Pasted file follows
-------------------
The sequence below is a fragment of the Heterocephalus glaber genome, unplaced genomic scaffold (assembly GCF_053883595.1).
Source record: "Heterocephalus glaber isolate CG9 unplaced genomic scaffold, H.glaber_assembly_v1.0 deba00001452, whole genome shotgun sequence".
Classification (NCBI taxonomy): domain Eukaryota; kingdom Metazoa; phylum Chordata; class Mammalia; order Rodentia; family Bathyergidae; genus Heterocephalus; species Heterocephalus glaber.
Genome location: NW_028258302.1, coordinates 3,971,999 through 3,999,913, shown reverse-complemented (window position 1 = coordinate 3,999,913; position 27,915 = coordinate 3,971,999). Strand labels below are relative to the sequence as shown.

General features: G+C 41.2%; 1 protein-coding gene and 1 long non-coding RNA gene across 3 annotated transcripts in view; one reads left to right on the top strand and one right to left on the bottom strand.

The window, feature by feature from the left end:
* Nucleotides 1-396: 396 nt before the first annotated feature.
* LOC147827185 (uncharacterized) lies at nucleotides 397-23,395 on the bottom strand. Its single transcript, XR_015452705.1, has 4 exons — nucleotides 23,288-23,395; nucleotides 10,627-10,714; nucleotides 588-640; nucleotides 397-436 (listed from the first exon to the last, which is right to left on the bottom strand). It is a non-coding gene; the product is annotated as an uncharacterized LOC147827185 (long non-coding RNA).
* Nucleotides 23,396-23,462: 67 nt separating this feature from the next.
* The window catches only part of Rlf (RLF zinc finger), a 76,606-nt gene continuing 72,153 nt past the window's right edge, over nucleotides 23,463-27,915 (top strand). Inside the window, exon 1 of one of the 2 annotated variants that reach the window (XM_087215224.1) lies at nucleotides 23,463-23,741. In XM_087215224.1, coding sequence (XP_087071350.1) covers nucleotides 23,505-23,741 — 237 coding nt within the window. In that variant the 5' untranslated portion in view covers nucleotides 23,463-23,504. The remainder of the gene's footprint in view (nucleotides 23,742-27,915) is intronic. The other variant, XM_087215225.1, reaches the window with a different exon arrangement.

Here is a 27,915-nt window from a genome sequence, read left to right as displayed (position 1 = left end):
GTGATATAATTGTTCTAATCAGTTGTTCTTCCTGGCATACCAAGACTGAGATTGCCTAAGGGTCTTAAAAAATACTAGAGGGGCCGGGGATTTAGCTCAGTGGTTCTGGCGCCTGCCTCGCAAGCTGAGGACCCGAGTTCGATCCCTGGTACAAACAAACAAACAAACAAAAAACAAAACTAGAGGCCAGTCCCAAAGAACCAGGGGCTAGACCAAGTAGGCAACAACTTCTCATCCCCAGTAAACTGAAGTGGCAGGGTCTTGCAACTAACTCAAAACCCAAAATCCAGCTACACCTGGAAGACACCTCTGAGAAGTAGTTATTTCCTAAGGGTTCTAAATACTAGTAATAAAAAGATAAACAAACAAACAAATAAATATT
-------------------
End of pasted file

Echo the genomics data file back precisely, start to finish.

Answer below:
The sequence below is a fragment of the Heterocephalus glaber genome, unplaced genomic scaffold (assembly GCF_053883595.1).
Source record: "Heterocephalus glaber isolate CG9 unplaced genomic scaffold, H.glaber_assembly_v1.0 deba00001452, whole genome shotgun sequence".
Classification (NCBI taxonomy): domain Eukaryota; kingdom Metazoa; phylum Chordata; class Mammalia; order Rodentia; family Bathyergidae; genus Heterocephalus; species Heterocephalus glaber.
Genome location: NW_028258302.1, coordinates 3,971,999 through 3,999,913, shown reverse-complemented (window position 1 = coordinate 3,999,913; position 27,915 = coordinate 3,971,999). Strand labels below are relative to the sequence as shown.

General features: G+C 41.2%; 1 protein-coding gene and 1 long non-coding RNA gene across 3 annotated transcripts in view; one reads left to right on the top strand and one right to left on the bottom strand.

The window, feature by feature from the left end:
* Nucleotides 1-396: 396 nt before the first annotated feature.
* LOC147827185 (uncharacterized) lies at nucleotides 397-23,395 on the bottom strand. Its single transcript, XR_015452705.1, has 4 exons — nucleotides 23,288-23,395; nucleotides 10,627-10,714; nucleotides 588-640; nucleotides 397-436 (listed from the first exon to the last, which is right to left on the bottom strand). It is a non-coding gene; the product is annotated as an uncharacterized LOC147827185 (long non-coding RNA).
* Nucleotides 23,396-23,462: 67 nt separating this feature from the next.
* The window catches only part of Rlf (RLF zinc finger), a 76,606-nt gene continuing 72,153 nt past the window's right edge, over nucleotides 23,463-27,915 (top strand). Inside the window, exon 1 of one of the 2 annotated variants that reach the window (XM_087215224.1) lies at nucleotides 23,463-23,741. In XM_087215224.1, coding sequence (XP_087071350.1) covers nucleotides 23,505-23,741 — 237 coding nt within the window. In that variant the 5' untranslated portion in view covers nucleotides 23,463-23,504. The remainder of the gene's footprint in view (nucleotides 23,742-27,915) is intronic. The other variant, XM_087215225.1, reaches the window with a different exon arrangement.

Here is a 27,915-nt window from a genome sequence, read left to right as displayed (position 1 = left end):
GTGATATAATTGTTCTAATCAGTTGTTCTTCCTGGCATACCAAGACTGAGATTGCCTAAGGGTCTTAAAAAATACTAGAGGGGCCGGGGATTTAGCTCAGTGGTTCTGGCGCCTGCCTCGCAAGCTGAGGACCCGAGTTCGATCCCTGGTACAAACAAACAAACAAACAAAAAACAAAACTAGAGGCCAGTCCCAAAGAACCAGGGGCTAGACCAAGTAGGCAACAACTTCTCATCCCCAGTAAACTGAAGTGGCAGGGTCTTGCAACTAACTCAAAACCCAAAATCCAGCTACACCTGGAAGACACCTCTGAGAAGTAGTTATTTCCTAAGGGTTCTAAATACTAGTAATAAAAAGATAAACAAACAAACAAATAAATATT